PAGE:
As Climate Finance Week Ireland 2023 continues, additional EU Taxonomy Delegated Acts were, as expected, published in the Official Journal this week reflecting the continuing evolution of the EU sustainable finance framework, and the growing focus on the impact of climate change on biodiversity.
The original Climate Delegated Act, which sets out technical screening criteria (TSC) for economic activities which can make a substantial contribution to climate change mitigation and climate change adaptation, has been amended again (following the July 2022 amendment which included certain nuclear and gas energy activities). The changes apply from 1 January 2024 (save for a small number which will apply from 1 January 2025).
The latest amendments add TSC for additional activities. For climate change mitigation, these include some manufacturing activities for components for low-carbon transport and electrical equipment and some transitional activities in waterborne transport and aviation where zero-carbon solutions aren't yet sufficiently advanced. For climate change adaptation, these include activities enabling adaptation to the unavoidable effects of climate change (e.g. desalination and services for preventing and responding to climate-related disasters / emergencies).
A small number of technical changes were also made to some existing TSC to make them clearer and more usable.
TSC for the four remaining environmental objectives under the EU Taxonomy Regulation are set out in a new Delegated Act which will apply from 1 January 2024.
- sustainable use and protection of water and marine resources – these TSC focus on addressing the adverse impact of urban and industrial waste-water discharges; protecting human health from water contamination; improving water management; improving water use efficiency; sustainable use of marine ecosystem services; contributing to the good environmental status of marine waters; flood and drought prevention; and enhancing natural water retention, biodiversity and water quality.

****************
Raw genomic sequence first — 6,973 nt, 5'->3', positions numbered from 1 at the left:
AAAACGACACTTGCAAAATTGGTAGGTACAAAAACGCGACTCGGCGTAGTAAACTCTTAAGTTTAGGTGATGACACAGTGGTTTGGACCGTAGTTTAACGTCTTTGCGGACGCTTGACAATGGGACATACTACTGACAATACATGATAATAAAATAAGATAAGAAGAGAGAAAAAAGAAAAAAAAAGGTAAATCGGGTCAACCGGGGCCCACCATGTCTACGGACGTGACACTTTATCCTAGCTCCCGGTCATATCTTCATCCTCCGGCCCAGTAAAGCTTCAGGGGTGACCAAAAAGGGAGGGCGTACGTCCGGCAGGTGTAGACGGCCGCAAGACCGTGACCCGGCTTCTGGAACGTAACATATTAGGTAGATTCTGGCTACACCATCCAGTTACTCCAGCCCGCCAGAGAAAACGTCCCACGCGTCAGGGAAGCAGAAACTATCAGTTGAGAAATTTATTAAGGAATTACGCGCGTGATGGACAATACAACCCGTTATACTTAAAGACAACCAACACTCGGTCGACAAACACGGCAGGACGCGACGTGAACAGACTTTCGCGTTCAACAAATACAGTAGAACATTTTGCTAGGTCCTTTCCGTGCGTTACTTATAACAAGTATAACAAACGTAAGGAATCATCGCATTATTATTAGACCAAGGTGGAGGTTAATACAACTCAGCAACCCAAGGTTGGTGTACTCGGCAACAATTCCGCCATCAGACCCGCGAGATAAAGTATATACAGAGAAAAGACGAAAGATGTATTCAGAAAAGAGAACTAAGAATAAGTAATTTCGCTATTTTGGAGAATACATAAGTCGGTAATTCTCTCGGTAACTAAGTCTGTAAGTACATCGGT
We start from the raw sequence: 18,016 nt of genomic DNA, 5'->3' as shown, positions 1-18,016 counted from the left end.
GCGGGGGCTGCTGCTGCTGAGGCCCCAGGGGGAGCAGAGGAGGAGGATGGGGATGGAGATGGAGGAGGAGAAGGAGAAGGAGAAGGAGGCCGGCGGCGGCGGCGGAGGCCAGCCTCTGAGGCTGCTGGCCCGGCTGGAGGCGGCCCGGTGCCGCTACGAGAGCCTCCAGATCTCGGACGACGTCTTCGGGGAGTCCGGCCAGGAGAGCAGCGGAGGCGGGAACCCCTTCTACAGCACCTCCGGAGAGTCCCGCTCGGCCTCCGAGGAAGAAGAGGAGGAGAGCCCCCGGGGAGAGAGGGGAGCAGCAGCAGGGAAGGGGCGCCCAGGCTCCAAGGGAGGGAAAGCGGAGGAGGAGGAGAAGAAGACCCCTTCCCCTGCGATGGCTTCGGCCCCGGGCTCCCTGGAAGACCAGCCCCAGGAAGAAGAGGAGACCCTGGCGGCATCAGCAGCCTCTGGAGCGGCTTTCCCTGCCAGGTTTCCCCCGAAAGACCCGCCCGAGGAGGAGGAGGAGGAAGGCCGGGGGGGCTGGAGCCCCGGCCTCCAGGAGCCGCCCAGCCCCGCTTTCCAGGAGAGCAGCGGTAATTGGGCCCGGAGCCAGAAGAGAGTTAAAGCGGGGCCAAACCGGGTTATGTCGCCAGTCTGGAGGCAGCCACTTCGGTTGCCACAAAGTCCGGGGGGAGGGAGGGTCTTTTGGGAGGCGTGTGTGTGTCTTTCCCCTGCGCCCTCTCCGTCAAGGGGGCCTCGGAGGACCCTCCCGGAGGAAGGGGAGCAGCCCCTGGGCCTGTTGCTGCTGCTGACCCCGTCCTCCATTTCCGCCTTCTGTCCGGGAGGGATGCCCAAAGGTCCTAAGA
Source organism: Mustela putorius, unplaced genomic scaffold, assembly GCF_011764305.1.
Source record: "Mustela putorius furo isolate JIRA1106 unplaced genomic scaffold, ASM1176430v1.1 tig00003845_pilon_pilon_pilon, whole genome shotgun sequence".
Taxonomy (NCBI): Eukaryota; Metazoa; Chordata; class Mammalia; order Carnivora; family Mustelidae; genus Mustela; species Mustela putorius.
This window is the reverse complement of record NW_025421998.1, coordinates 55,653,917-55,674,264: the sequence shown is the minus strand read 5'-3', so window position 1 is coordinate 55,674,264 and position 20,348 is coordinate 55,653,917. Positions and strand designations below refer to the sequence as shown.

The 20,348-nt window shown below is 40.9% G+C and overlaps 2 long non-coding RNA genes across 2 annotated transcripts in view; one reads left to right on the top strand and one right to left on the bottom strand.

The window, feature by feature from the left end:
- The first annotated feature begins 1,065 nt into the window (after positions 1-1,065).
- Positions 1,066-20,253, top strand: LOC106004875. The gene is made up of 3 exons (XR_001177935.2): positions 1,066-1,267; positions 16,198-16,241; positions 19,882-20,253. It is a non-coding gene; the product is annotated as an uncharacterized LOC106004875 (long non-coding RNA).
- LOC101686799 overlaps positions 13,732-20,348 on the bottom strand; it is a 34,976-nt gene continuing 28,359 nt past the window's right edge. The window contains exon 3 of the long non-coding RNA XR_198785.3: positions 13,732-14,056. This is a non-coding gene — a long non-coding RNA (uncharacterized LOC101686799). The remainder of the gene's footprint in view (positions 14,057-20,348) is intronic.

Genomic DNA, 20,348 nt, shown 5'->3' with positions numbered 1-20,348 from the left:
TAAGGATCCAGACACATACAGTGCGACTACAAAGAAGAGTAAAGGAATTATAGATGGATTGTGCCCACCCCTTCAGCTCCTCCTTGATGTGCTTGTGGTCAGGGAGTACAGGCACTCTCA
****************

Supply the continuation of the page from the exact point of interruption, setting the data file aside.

- transition to a circular economy – these TSC focus on ensuring that product operators take the long-term value retention and waste reduction of a product over its lifecycle into account; requirements for the design for products' longevity, reparability and reuse; requirements on the use of materials, substances and processes that allow for quality recycling; minimising use of hazardous substances; promoting use of recycled materials in product manufacturing; reducing waste generation; construction, renovation and demolition of buildings and other structures; maintenance of roads and motorways; use of concrete in civil engineering; and the use of data-driven innovative solutions.
- pollution prevention and control – these TSC focus on promoting production and use of ingredients that are naturally occurring substances or are classified as readily biodegradable in pharmaceutical manufacturing; the collection, transport and treatment of hazardous waste; and remediation of non-conforming landfills and abandoned or illegal waste dumps and of contaminated sites and areas.
- protection and restoration of biodiversity and ecosystems – reflecting the growing importance being attached to the impact of climate change on biodiversity and noting that the "...[loss] of biodiversity and collapse of ecosystems are one of the biggest threats facing humanity in the next decade", these TSC focus on the need to protect, conserve or restore biodiversity to achieve the good condition of ecosystems or to protect ecosystems that are already in good condition.
This Delegated Act also sets out criteria for determining whether these economic activities cause significant harm to any of the other environmental objectives, and amends the Taxonomy Disclosures Delegated Act to ensure consistency of disclosure requirements, and to correct some technical errors.
The Commission separately noted that further work will be needed on bringing other sectors and activities (e.g. agriculture, forestry and fishing) into scope.
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This article contains a general summary of developments and is not a complete or definitive statement of the law. Specific legal advice should be obtained where appropriate.